“Everyone is slowing down square footage growth,” said Deborah Weinswig, managing director and senior analyst at Citigroup. She characterized 2007 as “the most difficult year in my career of 11 years….Everybody was shocked at the speed of how sales slowed.” Asked if she believed a recession is coming, she replied: “I am there now.”

Referring to the possibility of mergers, Michael O’Hara, president of Consensus Advisors, said: “For companies that are historically valued as standalone, now may be a chance to review [those ] perceptions.”

On the bright side, J. Crew, Justice, Zumiez, Delia’s, Hollister, Urban Outfitters, aerie and Gymboree were mentioned by analysts as the healthy ones on the growth track. In addition, consumer perceptions of Wal-Mart are improving, after the world’s largest retailer instituted sustainability and green store programs, and experienced a better Christmas season than Target.

International retailers spotted at Javits said that, outside the U.S., business isn’t necessarily better. “What happens in one part of the world gets replicated in others,” said Andrew Jennings, group managing director of retail for Woolworths in Cape Town. “The marketplace in South Africa is in line with the rest of the world. It slowed down considerably,” due to rising interest rates and restrictions on retailers extending credit as part of a government strategy to curb inflation.

“Retailers can learn a thing or two from ‘Dancing With the Stars,'” said Andrew McQuilkin, vice president and managing director of FRCH Design Worldwide. “You have to perform better each day than the day before or you run the risk of being eliminated.” In this age of cutbacks, McQuilkin advised: “Don’t mess with any consumer touch points,” whether it’s door handles, the surface of cash wraps or the lighting in the fitting rooms. “If you are going to change anything, change the lighting. It’s the one thing that has the most impact. The best lighting is the lighting you never see. You only see how it effects the product.”

Despite all the talk of recession and retail cutbacks, the technology expo was not to be ignored. At the IBM booth, visitors viewed Moschino and Alberta Ferretti fashion shows in 3-D inside a dark room. As models strode the runway, select products such as shoes and perfume appeared to float in the air. IBM has no plans to market the technology, but sees it as a way to improve the customer experience.

Fujitsu and its partner, AbsoluteSky, showed an unusual approach to RFID being tested by Staples in Canada. Expensive items such as laptops are tagged with active RFID chips, which are pricier than the typical tag but have a powerful signal, and readers are located in the ceiling, so Staples knows at any moment when something is in the wrong place or stolen. Thus far, Staples has reduced out of stocks by 21 percent, theft has been zero and gross margin has increased 2 percent on the tagged items. The tags are reusable and cost 8 cents each.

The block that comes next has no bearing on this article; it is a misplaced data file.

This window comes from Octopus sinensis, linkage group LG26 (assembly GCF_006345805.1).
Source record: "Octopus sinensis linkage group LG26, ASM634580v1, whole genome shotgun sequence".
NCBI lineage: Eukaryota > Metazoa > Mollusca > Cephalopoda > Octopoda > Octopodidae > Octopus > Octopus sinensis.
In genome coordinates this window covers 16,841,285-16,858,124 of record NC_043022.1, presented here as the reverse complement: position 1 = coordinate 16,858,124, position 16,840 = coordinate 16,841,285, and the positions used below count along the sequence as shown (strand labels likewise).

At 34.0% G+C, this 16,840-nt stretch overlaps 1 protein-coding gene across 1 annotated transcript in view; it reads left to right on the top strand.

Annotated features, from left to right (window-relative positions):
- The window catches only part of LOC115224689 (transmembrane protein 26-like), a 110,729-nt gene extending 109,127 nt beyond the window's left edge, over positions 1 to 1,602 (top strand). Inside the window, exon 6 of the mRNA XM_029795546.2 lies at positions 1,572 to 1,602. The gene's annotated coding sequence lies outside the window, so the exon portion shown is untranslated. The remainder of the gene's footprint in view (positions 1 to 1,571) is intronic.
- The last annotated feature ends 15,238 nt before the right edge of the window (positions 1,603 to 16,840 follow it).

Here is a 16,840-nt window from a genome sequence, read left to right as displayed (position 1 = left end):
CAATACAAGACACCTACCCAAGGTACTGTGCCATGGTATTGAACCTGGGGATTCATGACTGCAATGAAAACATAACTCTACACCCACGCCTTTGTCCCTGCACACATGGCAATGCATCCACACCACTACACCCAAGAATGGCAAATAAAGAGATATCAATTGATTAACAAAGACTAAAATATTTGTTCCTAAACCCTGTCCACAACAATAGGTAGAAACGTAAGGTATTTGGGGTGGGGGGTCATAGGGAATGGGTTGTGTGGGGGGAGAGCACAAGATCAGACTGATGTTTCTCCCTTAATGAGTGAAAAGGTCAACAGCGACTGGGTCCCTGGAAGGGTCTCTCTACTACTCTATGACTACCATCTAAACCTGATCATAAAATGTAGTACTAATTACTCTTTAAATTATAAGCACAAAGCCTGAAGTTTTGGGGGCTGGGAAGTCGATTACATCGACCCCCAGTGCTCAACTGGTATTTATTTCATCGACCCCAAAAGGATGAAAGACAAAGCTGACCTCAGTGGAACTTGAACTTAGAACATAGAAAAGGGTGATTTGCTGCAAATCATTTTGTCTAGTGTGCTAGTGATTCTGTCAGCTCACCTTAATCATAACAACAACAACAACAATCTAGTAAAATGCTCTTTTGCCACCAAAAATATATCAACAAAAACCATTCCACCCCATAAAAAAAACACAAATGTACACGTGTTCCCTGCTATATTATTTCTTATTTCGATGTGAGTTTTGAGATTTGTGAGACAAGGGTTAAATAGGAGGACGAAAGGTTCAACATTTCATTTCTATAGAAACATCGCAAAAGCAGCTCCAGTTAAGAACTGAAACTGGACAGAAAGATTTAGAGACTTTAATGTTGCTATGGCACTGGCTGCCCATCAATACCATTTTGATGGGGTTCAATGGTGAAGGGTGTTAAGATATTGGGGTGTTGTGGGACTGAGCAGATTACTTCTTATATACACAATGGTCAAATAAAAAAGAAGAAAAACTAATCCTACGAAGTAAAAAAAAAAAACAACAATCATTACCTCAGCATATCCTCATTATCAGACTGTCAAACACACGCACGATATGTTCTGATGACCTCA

Holt Renfrew is using customer marketing software from SAS, which also unveiled new software to assort sizes by individual store and set everyday prices.

At the X08 Store of the Future Pavilion, the theme was “beyond the walls of retail.” Retaligent, which makes clienteling software, showed a scanning system that could track everything that goes in and out of a dressing room and record reasons why customers rejected items, such as poor fit. Fit Just Right unveiled a service for retailers that aims to let shoppers know what size they will be in any garment. (Companies such as Zafu and MyShape take slightly different approaches to the same problem.)

Other big topics at NRF were the environment and carbon efficiency. In one session, Brenda Mathison, director of environmental affairs for Best Buy Properties, characterized the company as the leading recycler of consumer electronics. Best Buy is producing green products and packaging in its Insignia private label line, and encouraging partners such as Sony and Panasonic to do the same. “We’re a $40 billion company,” she said. “There’s no department that environmental affairs doesn’t touch, from the merchant team to legal to public affairs.”

Kevin Hagan, REI’s director of corporate responsibility, said, “Sustainability took a big turn at REI two years ago.” For example, the chain recently launched eco-sensitive organic cotton T-shirts.

In another panel, Dan Pink, author of “A Whole New Mind,” took a contrarian point of view. “The level of well-being of the middle class is breathtaking,” he said. “The U.S. has more autos than it has licensed drivers.”

Another indicator of abundance is “too much stuff,” Pink said. “Homes are getting larger, households are getting smaller and self-storage is a $22.6 billion industry….We’re in a world of affluence that’s in search of meaning. Does the world really need another retailer? No. We need a better world.”

— With contributions from Sharon Edelson and Cate T. Corcoran